EE04.00005: Limitations of Local Quantum Algorithms for Random Optimization Juspreet Singh Sandhu, Jonathan Shi, Peter J Love, Chris Jones, Kunal Marwaha, Chi-Ning Chou In a body of growing work, it is becoming increasingly clear that local quantum algorithms such as the Quantum Approximate Optimization Algorithm (QAOA) do not provide any computational advantage over classical algorithms for a large family of optimization problems. The results in the literature often come in two flavors: |
Monday, March 20, 2023 11:00AM - 11:12AM |
EE04.00006: Efficient Adiabatic Preparation of Tensor Network States Zhi-Yuan Wei, Daniel Malz, J. Ignacio Cirac Tensor network states play a fundamental role both in quantum information processing and many-body physics. In this talk, we propose and study a specific adiabatic path to prepare a family of tensor network states that are unique ground states of few-body parent Hamiltonians in finite lattices, which include normal tensor network states, as well as other relevant non-normal states. This path guarantees a gap and allows for efficient numerical simulation. In 1D we numerically investigate the preparation of a family of states with varying correlation lengths and the 1D AKLT state and show that adiabatic preparation can be much faster than standard methods based on sequential preparation. We also apply the method to the 2D AKLT state on the hexagonal lattice for which no method based on sequential preparation is known, and show that it can be prepared very efficiently for relatively large lattices. arXiv:2209.01230 |
Monday, March 20, 2023 11:12AM - 11:24AM |
EE04.00007: Efficient quantum correlated optimization of industrial planning Daniel Porat Optimization of NP-hard problems is a promising application of near-term quantum computers. Unfortunately, in spite of the huge efforts invested in the field, so far, quantum computers have not been able to demonstrate a commercial value in the solution of optimization problems. We attribute this failure to the lack of suitable models of real-life problems that can efficiently be run on quantum computers. We state 4 conditions that are needed to satisfy this requirement and identify a model of industrial planning that satisfies them. Even for this model, available quantum algorithms are outperformed by classical methods such as greedy approaches and linear programming. We show that Quantymize's proprietary approach, ``quantum correlated optimization'', is capable of obtaining the best solution in a broad range of parameters. We benchmark this approach both on a quantum simulator and on a Dwave quantum annealer, demonstrating a favorable scaling as a function of the number of variables. Our work paves the way for the use of quantum computers to solve real-life, large-scale problems. |
Monday, March 20, 2023 11:24AM - 11:36AM |
EE04.00008: Chromatin domains with quantum annealing Tobias Kempe, Mohammad H Ansari, Ali S Tabei Chromatin Domain Formation has recently become a topic of interest in biophys research due to its high relevance in understanding positioning of epigenic marks. Computational methods provide promising opportunities in sampling from the statistical pattern observed in nature to better understand and predict those chromatin domains. Binary quadratic models are used to model the state of nucleosome chains and find minimum energy combinations that represent possible chromatin domains. Interestingly, exactly this type of problem can not only be solved classically, but also fits into Quantum Annealing formulations and their recent hardware implementations. We investigate the Chromatin Domain Formation problem with respect to such implementations and use publicly available QA devices (by the DWave company) to solve them. We lay specific focus on the feasibility and usefulness of this approach considering scaling of devices and compare it to classical alternatives. |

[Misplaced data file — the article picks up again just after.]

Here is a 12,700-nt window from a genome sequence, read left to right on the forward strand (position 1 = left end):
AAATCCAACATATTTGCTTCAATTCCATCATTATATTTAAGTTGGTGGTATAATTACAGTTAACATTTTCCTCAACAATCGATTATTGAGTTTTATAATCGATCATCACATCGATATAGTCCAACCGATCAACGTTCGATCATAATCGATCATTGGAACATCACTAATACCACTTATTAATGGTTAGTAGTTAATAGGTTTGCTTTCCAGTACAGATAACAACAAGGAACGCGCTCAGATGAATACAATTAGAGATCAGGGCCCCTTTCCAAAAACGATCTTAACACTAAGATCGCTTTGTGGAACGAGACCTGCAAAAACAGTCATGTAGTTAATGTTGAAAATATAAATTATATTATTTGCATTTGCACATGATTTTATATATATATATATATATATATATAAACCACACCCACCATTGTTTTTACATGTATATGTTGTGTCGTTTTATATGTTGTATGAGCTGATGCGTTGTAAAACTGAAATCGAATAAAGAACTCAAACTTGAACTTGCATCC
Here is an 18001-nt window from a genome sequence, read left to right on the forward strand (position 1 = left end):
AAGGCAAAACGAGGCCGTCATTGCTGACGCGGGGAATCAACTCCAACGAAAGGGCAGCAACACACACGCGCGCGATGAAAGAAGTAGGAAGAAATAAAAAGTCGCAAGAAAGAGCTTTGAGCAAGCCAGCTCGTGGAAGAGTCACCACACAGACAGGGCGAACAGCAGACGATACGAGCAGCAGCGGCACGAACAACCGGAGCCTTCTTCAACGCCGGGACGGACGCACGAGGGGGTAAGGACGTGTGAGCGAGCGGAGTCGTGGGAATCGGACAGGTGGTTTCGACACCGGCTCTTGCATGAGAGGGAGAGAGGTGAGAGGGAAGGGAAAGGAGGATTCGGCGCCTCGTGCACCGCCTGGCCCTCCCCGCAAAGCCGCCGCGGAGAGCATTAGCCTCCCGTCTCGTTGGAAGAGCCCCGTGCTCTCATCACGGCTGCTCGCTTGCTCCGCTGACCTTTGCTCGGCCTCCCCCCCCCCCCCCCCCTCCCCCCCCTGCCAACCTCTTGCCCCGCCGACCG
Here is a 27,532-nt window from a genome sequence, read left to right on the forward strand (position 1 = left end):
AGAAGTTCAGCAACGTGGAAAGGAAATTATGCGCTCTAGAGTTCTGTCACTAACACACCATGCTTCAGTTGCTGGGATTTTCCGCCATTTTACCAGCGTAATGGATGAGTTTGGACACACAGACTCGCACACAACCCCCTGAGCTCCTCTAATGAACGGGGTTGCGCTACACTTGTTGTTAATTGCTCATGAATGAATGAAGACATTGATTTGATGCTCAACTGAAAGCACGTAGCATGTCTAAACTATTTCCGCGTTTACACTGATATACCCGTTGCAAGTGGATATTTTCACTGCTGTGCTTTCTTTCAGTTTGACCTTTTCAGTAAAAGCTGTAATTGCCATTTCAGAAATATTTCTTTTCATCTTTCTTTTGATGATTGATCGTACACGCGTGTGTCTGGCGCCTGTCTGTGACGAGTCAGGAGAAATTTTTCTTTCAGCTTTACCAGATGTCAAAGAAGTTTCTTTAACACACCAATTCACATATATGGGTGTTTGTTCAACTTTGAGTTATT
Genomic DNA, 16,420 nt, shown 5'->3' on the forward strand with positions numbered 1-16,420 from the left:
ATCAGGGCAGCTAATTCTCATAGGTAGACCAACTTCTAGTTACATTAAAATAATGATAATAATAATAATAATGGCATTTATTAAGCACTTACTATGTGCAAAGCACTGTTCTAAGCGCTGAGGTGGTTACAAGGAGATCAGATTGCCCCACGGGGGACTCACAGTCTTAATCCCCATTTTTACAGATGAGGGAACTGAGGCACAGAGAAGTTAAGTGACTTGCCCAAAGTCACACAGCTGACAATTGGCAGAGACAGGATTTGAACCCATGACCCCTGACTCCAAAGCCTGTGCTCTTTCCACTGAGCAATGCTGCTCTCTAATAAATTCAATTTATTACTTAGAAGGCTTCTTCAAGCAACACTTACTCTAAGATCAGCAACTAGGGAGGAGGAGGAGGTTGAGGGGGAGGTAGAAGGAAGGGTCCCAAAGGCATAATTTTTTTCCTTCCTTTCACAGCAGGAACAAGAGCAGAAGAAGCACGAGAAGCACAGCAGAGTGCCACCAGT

Monday, March 20, 2023 11:36AM - 11:48AM |
EE04.00009: Navigating the noise-depth tradeoff in adiabatic quantum circuits Daniel Azses, Maxime Dupont, Bram Evert, Matthew J Reagor, Emanuele G Dalla Torre Adiabatic quantum algorithms solve computational problems by slowly evolving a trivial state to the desired solution. On an ideal quantum computer, the solution quality improves monotonically with increasing circuit depth. By contrast, increasing the depth in current noisy computers introduces more noise and eventually deteriorates any computational advantage. What is the optimal circuit depth that provides the best solution? Here, we address this question by investigating an adiabatic circuit that interpolates between the paramagnetic and ferromagnetic ground states of the one-dimensional quantum Ising model. We characterize the quality of the final output by the density of defects d, as a function of the circuit depth N and noise strength σ. We find that d is well-described by the simple form d_{ideal} + d_{noise}, where the ideal case d_{ideal} ∼ N^{-1/2} is controlled by the Kibble-Zurek mechanism, and the noise contribution scales as d_{noise} ∼ Nσ^{2}. It follows that the optimal number of steps minimizing the number of defects goes as ∼ σ^{-4/3}. We implement this algorithm on a noisy superconducting quantum processor and find that the dependence of the density of defects on the circuit depth follows the predicted non-monotonous behavior and agrees well with noisy simulations. Our work allows one to efficiently benchmark quantum devices and extract their effective noise strength σ. |
Monday, March 20, 2023 11:48AM - 12:00PM |
EE04.00010: Quantum Locally Testable Code with Exotic Parameters Zhiyang He, Anand Natarajan, Andrew Cross, Guanyu Zhu, Mario Szegedy In this paper, we present a few simple constructions of quantum locally testable codes that achieve interesting parameters which were previously unknown. We introduce an operation which we give the name check product, and show how this operation gives rise to quantum locally testable codes of constant soundness and linear rate, with varying distance and locality. |
Follow Us |
Engage
Become an APS Member |
My APS
Renew Membership |
Information for |
About APSThe American Physical Society (APS) is a non-profit membership organization working to advance the knowledge of physics. |
© 2024 American Physical Society
| All rights reserved | Terms of Use
| Contact Us
Headquarters
1 Physics Ellipse, College Park, MD 20740-3844
(301) 209-3200
Editorial Office
100 Motor Pkwy, Suite 110, Hauppauge, NY 11788
(631) 591-4000
Office of Public Affairs
529 14th St NW, Suite 1050, Washington, D.C. 20045-2001
(202) 662-8700